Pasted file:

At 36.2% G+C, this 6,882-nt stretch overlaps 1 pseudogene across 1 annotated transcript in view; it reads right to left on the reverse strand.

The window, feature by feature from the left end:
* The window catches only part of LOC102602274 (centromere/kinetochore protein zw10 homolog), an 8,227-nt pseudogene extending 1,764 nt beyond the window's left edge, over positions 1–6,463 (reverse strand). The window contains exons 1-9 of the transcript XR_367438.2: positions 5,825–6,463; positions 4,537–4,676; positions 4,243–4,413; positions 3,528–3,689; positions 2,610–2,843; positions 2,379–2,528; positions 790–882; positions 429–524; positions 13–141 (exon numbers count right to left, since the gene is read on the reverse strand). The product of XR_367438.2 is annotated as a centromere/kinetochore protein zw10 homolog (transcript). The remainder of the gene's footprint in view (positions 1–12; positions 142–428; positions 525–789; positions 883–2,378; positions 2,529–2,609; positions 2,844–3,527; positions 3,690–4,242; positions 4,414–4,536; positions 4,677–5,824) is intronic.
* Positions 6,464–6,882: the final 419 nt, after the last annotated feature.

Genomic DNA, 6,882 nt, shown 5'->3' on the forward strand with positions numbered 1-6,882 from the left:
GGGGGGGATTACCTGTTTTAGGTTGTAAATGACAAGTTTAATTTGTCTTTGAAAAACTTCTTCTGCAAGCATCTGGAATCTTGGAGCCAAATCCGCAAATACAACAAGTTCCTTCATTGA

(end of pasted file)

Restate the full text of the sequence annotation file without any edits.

At 36.2% G+C, this 6,882-nt stretch overlaps 1 pseudogene across 1 annotated transcript in view; it reads right to left on the reverse strand.

The window, feature by feature from the left end:
* The window catches only part of LOC102602274 (centromere/kinetochore protein zw10 homolog), an 8,227-nt pseudogene extending 1,764 nt beyond the window's left edge, over positions 1–6,463 (reverse strand). The window contains exons 1-9 of the transcript XR_367438.2: positions 5,825–6,463; positions 4,537–4,676; positions 4,243–4,413; positions 3,528–3,689; positions 2,610–2,843; positions 2,379–2,528; positions 790–882; positions 429–524; positions 13–141 (exon numbers count right to left, since the gene is read on the reverse strand). The product of XR_367438.2 is annotated as a centromere/kinetochore protein zw10 homolog (transcript). The remainder of the gene's footprint in view (positions 1–12; positions 142–428; positions 525–789; positions 883–2,378; positions 2,529–2,609; positions 2,844–3,527; positions 3,690–4,242; positions 4,414–4,536; positions 4,677–5,824) is intronic.
* Positions 6,464–6,882: the final 419 nt, after the last annotated feature.

Genomic DNA, 6,882 nt, shown 5'->3' on the forward strand with positions numbered 1-6,882 from the left:
GGGGGGGATTACCTGTTTTAGGTTGTAAATGACAAGTTTAATTTGTCTTTGAAAAACTTCTTCTGCAAGCATCTGGAATCTTGGAGCCAAATCCGCAAATACAACAAGTTCCTTCATTGA